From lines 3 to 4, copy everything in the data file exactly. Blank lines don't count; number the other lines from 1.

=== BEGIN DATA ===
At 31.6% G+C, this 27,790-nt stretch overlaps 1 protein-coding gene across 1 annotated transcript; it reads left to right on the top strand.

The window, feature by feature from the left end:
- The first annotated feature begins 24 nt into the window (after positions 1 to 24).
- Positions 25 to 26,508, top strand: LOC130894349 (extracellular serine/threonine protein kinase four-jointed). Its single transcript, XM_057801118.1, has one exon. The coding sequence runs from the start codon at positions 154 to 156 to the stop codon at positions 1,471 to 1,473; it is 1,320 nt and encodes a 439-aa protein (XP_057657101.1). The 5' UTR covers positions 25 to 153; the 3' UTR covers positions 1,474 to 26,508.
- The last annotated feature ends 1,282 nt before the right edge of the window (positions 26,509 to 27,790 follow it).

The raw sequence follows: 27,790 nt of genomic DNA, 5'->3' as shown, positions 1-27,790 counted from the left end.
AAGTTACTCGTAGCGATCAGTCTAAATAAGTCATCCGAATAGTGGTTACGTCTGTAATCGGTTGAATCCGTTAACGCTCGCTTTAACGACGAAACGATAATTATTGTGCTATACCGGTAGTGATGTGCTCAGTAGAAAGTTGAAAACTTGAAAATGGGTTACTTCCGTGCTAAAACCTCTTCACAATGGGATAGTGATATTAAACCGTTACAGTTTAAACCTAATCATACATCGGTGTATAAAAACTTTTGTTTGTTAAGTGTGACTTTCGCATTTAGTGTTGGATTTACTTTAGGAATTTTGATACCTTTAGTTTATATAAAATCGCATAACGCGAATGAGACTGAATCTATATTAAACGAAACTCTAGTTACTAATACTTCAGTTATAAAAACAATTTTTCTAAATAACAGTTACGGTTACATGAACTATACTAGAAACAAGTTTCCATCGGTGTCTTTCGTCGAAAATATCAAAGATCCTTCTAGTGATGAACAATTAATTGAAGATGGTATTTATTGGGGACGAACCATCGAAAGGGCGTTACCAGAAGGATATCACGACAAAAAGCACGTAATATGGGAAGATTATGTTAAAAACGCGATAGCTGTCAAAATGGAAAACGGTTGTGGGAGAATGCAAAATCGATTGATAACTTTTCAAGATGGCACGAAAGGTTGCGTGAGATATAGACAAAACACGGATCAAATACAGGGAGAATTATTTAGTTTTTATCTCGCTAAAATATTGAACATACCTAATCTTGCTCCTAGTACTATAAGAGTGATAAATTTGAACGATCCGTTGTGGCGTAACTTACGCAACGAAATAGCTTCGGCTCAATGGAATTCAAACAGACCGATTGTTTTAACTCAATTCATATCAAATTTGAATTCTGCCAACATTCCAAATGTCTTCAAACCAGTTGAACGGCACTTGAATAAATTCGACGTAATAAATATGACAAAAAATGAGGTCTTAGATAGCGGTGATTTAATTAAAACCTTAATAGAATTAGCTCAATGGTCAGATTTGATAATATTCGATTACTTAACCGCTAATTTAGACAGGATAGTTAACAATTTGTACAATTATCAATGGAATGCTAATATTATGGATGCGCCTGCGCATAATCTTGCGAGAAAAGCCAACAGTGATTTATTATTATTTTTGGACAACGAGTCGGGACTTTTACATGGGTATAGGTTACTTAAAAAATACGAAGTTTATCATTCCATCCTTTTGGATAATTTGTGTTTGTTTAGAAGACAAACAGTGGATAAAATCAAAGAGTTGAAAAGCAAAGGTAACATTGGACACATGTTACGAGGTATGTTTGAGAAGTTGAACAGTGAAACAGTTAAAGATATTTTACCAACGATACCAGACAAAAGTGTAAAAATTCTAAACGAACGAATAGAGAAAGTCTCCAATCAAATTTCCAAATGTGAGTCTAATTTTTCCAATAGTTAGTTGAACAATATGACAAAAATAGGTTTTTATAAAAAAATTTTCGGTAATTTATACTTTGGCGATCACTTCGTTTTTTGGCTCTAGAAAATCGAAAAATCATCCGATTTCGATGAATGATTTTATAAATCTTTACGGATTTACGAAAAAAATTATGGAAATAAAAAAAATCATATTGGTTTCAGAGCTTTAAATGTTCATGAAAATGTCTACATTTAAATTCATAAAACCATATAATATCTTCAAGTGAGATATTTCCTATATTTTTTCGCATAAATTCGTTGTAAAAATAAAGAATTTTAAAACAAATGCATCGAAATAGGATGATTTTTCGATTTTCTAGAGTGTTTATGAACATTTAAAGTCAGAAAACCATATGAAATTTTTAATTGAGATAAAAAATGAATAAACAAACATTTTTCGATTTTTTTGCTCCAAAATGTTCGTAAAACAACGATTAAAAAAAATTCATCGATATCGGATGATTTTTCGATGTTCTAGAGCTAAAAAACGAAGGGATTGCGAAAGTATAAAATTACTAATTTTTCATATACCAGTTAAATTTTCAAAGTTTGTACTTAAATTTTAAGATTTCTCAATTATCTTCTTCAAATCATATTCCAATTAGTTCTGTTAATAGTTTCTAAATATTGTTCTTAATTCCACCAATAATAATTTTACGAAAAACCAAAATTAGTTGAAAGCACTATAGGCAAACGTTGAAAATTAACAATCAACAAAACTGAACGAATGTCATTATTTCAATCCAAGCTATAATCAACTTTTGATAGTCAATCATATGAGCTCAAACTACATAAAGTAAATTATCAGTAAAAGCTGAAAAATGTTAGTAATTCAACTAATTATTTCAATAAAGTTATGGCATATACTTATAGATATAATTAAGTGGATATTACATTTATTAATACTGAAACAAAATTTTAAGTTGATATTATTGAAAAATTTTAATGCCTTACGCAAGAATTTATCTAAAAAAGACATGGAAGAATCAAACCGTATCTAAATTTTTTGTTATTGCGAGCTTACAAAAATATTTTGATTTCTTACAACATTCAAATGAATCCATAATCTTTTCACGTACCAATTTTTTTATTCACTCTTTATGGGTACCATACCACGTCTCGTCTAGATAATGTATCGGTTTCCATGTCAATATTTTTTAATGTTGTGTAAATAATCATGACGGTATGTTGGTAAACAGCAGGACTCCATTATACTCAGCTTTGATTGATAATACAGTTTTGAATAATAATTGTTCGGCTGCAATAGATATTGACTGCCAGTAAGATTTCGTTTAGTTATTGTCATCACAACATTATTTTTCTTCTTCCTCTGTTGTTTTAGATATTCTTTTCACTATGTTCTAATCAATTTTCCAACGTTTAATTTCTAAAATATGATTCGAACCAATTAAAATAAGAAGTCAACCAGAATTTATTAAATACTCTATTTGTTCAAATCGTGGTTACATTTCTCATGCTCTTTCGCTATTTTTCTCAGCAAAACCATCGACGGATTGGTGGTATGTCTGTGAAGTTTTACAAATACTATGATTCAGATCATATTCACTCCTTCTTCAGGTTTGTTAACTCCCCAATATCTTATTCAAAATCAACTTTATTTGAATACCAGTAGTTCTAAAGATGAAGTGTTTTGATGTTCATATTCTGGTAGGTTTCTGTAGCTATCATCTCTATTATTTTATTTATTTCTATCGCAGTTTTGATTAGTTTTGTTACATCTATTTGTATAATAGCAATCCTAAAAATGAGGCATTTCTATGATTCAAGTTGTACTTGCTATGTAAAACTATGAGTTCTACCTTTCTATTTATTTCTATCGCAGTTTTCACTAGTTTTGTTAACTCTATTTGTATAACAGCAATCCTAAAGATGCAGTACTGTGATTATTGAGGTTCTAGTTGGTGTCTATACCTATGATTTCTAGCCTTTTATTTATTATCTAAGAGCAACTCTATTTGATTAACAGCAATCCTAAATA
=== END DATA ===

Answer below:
- The first annotated feature begins 24 nt into the window (after positions 1 to 24).
- Positions 25 to 26,508, top strand: LOC130894349 (extracellular serine/threonine protein kinase four-jointed). Its single transcript, XM_057801118.1, has one exon. The coding sequence runs from the start codon at positions 154 to 156 to the stop codon at positions 1,471 to 1,473; it is 1,320 nt and encodes a 439-aa protein (XP_057657101.1). The 5' UTR covers positions 25 to 153; the 3' UTR covers positions 1,474 to 26,508.